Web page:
My next “hunting buddy” was even more experienced. I sort of inherited a 1909 Argentine Mauser. An uncle who had passed away had been a big fan of Jack O’Connor, also, and had this surplus military rifle – which I found was actually produced in 1917 – re-barreled to .270 caliber and set the action in a decent, but not quite finished walnut sporter stock with a vintage Leupold variable scope. I soon found that the 1909 Argentine is well thought of as a “donor” action for custom rifle builds, but the barrel on this one seems to have been produced by a company no longer in business. It has never been my most accurate rifle, but the only deer I have shot at with it was taken down with a high shoulder shot at just over 100 yards – and showed me why the .270 is so legendary as a game cartridge. I re-finished the stock, and have enjoyed the company of this rifle afield.
The next step for me was a natural one – to get a Winchester Model 70 to share my hunting adventures. The first one I found was a 1968 vintage “push-feed” in .30-06, but attractive to me because it was a Mannlicher version with a full-length stock by custom stock maker Fajen and a 19” barrel. Only about 2,500 of these rifles were built, in .30-06, .270, .243, and .308, with the most being in .30-06. I have made no kills with this gun as yet, but it has faithfully come along with me on some enjoyable hunts.
The 1968 Model 70 was followed by a real find – a 1952, pre-’64, build. This one showed me why the pre-1964 Model 70’s are so highly thought of, and is perhaps the most accurate rifle I own. It has put down some large hogs for me, and who knows where it hunted in its younger days, what game it harvested?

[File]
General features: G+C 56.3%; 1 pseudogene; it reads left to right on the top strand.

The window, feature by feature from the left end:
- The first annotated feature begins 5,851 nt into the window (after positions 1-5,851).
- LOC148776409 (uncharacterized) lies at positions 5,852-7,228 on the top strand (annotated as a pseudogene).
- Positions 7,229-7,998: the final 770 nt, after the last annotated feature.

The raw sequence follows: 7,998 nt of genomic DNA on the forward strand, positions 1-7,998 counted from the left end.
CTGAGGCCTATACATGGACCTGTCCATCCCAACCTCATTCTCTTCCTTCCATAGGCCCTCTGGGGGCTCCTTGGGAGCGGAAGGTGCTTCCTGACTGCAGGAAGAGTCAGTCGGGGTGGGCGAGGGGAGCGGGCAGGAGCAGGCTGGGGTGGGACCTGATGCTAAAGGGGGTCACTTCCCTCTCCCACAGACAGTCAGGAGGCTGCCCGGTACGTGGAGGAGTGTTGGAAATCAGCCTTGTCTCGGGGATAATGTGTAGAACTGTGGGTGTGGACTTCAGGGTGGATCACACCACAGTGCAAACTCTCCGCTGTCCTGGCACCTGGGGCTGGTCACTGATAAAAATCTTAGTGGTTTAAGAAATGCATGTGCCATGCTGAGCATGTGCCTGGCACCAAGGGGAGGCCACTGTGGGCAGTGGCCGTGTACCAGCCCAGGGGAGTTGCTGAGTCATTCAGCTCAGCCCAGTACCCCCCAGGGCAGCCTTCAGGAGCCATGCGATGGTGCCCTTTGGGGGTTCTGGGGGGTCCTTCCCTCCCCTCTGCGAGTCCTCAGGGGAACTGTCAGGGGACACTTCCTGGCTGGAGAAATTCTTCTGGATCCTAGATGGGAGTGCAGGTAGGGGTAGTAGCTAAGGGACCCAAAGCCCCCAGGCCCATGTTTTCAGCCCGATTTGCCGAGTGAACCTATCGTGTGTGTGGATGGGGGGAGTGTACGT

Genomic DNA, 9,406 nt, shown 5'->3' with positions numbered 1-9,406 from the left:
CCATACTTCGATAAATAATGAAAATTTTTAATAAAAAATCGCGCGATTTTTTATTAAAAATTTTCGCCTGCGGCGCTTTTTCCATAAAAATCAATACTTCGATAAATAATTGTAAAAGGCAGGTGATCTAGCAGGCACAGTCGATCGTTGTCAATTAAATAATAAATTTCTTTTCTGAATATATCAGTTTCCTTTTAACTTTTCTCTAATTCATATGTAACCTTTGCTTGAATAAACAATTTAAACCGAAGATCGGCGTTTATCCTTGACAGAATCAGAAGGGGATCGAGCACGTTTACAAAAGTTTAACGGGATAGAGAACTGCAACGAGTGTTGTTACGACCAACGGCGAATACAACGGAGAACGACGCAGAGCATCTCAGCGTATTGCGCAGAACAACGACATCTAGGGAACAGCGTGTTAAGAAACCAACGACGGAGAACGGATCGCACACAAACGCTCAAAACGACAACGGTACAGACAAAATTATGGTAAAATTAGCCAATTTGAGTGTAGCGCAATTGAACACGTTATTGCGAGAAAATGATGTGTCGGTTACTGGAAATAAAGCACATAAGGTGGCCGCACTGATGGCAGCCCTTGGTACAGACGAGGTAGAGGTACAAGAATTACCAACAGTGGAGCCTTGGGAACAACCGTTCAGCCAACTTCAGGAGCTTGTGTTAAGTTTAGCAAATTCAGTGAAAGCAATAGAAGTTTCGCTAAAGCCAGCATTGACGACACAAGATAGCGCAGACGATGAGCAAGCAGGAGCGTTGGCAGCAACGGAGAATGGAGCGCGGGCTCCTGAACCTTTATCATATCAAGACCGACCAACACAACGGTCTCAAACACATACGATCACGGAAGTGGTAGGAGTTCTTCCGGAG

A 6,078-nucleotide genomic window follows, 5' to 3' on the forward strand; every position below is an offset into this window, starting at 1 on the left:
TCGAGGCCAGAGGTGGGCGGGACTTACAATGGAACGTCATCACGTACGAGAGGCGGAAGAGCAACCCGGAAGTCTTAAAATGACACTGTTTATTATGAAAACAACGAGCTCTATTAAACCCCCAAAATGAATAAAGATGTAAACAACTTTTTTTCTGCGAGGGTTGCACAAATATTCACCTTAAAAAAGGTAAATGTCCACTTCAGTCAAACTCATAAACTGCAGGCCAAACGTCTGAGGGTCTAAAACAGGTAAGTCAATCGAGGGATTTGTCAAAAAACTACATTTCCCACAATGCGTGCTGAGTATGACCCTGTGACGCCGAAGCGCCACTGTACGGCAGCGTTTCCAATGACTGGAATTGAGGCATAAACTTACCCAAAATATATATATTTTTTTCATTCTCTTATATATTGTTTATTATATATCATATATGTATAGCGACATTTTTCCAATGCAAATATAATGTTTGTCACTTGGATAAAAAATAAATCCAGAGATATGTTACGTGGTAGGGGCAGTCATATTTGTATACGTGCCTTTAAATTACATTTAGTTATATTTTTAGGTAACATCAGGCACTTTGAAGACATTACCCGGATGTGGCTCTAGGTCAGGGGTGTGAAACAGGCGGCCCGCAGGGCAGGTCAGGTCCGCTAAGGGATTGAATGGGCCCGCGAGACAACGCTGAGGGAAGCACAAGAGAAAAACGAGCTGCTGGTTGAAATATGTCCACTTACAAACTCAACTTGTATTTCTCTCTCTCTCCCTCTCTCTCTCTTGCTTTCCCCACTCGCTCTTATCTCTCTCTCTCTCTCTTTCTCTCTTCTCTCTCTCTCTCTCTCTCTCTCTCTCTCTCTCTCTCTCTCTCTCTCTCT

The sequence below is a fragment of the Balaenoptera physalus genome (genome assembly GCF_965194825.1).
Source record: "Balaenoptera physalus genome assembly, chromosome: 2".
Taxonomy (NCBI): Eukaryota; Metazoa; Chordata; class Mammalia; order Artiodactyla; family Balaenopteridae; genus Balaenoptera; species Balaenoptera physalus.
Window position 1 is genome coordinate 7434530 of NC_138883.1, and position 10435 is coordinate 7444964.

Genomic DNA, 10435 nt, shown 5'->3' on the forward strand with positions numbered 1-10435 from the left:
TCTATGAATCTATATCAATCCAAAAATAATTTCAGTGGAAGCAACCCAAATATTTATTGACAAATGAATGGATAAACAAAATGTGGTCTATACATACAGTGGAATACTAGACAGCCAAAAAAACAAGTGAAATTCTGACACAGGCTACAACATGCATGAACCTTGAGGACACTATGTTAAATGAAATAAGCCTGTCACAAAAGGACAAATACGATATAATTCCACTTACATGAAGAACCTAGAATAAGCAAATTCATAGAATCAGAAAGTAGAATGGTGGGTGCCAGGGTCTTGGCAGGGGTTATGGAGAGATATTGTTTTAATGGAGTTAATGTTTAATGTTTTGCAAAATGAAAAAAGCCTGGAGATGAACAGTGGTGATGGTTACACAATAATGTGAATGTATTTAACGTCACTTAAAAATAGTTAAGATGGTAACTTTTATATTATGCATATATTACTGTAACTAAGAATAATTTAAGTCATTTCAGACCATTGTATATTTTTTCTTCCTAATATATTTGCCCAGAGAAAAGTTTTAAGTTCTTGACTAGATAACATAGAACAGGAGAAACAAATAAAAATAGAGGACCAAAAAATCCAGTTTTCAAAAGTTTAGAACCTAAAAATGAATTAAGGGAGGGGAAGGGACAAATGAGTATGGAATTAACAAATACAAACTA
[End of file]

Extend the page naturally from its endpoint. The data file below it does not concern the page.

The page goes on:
My other pre-64 model 70 just barely qualifies, as it was made in 1963. The caliber is .300 Winchester Magnum, and this was the first year the .300 Win Mag was offered. This action as bedded in a Boyd’s laminate stock, making it heavy enough to contain the recoil. This is also a very accurate rifle, and most of my shooting with it has been with Federal loads containing the 130 grain Barnes Tipped Triple Shock all copper bullet. The high velocity and bullet construction knocked over a large feral sow at 130 yards for me, but a small doe I shot in South Texas ran about 30 yards after being hit through both shoulders, so maybe it isn’t too big for Texas deer?.
All of these rifles probably fall in the “classic” category. Another like that is a Ruger semi auto carbine in .44 magnum that I bought for my wife as a hog rifle. She had been using a .243 that just would not put them down – and keep them down – for her. The first one she shot with the .44 mag went straight down and stayed there. Between us both, we killed 4 nice hogs with that rifle the first weekend we used it – all one shot kills. As I said earlier, you need to use enough gun. I recently read that Bill Ruger designed the rotary magazines in this rifle and his 10/22 rim fire rifle to emulate the magazine in the Savage, one of his all-time favorite rifles. He is also supposed to have “converted” a 99 into a semi-auto while in college. Early Ruger .44 magnums were called “Deerstalker” carbines, until the Ithaca Shotgun company pointed out their Pump shotgun designed for shooting slugs at venison had been going by the same name for some time, but it is still one of the very best deer rifles in heavy brush.
The last rifle I added to my safe was my only brand new purchase. It is a Winchester Model 70 Featherweight in .270 – a REAL Jack O’Conner rifle – made the first year Winchester went back to the controlled round feed of the pre-64’s. Sadly, this .270 is also not capable of pin-point accuracy on the range as it came from the factory, but like the Argentine Mauser, it is a deer-killer. My largest buck to date fell to one shot to the chest from this rifle at 75 yards, and I was able to watch it drop through the scope.
These are more rifles than I need to hunt efficiently with, I know that, but I treasure each one. They are trusted friends that I can rely on to do their job as long as I do mine, and if we can’t go hunting we often just shoot at targets – and enjoy spending the time together.